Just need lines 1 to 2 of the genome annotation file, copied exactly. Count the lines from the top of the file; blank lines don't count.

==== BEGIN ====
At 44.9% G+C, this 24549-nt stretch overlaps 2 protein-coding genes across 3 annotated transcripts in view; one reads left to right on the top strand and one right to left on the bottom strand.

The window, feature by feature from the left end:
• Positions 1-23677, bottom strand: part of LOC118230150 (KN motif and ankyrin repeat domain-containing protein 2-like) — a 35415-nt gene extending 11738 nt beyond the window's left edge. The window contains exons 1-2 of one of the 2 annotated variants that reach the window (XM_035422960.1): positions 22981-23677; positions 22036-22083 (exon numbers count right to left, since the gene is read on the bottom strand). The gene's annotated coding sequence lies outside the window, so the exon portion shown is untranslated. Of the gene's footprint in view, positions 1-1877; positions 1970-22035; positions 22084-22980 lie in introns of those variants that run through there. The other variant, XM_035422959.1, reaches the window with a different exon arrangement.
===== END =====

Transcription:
At 44.9% G+C, this 24549-nt stretch overlaps 2 protein-coding genes across 3 annotated transcripts in view; one reads left to right on the top strand and one right to left on the bottom strand.

The window, feature by feature from the left end: